Know That Eating Disorders Don't Discriminate
Depictions of eating disorders in the media often center on thin, white women — think: To the Bone and Skins, for example — but eating disorders can affect people of all identities. This lack of representation can cause people who don't "fit the mold" to be ignored, ridiculed, or discriminated against, and may prevent them from getting adequate treatment, if they get treatment at all.
As someone close to them, it's important that you validate your friend's experiences with disordered eating. "If your friend is living in a fat body, a Black or brown body, [or] any other marginalized body, let them know that you believe them and you see them," Miranda Nadeau, PhD, a licensed clinical psychologist in Texas, told POPSUGAR. "Know that your friend has probably been doubted and dismissed many times over, even by well-intentioned helpers."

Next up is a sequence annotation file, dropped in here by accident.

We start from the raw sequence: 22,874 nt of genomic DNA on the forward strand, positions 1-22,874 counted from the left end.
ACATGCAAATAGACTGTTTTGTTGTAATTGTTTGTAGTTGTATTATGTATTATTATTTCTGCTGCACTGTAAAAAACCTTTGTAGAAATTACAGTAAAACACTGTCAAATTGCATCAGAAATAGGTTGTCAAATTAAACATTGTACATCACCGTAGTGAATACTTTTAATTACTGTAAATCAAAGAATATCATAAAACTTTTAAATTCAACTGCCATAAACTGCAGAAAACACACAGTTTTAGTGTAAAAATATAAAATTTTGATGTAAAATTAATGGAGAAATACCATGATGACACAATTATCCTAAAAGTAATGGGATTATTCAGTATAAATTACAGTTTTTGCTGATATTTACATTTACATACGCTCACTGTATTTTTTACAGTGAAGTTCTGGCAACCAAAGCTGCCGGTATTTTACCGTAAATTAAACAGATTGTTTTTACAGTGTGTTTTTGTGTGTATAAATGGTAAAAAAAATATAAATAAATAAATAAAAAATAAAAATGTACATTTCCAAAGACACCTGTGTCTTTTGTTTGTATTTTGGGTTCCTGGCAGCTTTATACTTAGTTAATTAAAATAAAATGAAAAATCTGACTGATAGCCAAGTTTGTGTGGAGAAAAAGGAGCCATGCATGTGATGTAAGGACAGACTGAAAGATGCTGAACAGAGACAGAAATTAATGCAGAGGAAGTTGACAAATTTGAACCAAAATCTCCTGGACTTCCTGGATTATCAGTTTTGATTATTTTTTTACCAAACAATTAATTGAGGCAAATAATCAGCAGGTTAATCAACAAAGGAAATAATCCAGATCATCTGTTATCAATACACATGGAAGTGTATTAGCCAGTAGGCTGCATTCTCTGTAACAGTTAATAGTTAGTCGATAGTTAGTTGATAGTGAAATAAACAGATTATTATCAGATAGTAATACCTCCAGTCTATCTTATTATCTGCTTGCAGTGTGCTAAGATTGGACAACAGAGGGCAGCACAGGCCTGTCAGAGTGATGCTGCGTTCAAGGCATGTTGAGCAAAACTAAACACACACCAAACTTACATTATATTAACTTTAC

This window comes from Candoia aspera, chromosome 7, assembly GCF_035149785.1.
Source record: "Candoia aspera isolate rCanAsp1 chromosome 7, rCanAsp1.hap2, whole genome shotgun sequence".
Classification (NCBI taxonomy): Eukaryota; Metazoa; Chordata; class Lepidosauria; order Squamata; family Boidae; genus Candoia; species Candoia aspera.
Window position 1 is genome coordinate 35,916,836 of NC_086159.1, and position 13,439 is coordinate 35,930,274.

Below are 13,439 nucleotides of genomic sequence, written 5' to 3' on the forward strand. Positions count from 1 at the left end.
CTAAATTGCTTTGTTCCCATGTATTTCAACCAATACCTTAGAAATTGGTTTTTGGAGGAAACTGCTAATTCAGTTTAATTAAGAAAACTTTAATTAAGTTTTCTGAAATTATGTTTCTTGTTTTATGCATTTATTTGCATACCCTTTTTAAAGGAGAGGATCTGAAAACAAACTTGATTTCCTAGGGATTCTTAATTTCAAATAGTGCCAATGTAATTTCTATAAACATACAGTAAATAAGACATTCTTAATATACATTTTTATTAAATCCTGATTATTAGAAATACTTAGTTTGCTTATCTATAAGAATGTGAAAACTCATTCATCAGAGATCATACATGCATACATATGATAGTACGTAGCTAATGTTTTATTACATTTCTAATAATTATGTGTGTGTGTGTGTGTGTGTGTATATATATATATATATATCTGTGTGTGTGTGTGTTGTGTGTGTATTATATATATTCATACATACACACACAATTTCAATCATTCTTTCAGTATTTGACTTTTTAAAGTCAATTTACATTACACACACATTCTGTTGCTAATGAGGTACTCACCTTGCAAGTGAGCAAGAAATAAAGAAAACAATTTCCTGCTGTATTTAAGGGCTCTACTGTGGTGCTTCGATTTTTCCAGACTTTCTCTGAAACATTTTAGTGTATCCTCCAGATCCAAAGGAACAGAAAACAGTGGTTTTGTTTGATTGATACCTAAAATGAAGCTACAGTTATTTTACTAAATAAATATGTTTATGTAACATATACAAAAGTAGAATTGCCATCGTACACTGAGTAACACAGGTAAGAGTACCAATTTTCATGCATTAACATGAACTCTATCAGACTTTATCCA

Christine M. Peat, PhD, director of the National Center of Excellence For Eating Disorders, added: "You can also help be a source of support or encouragement when they face marginalization, just like you would regarding non-eating-disorder experiences." In other words, just like you would reassure a friend that they deserve fair, equitable treatment in any other part of their life, you should demand the same for their eating disorder.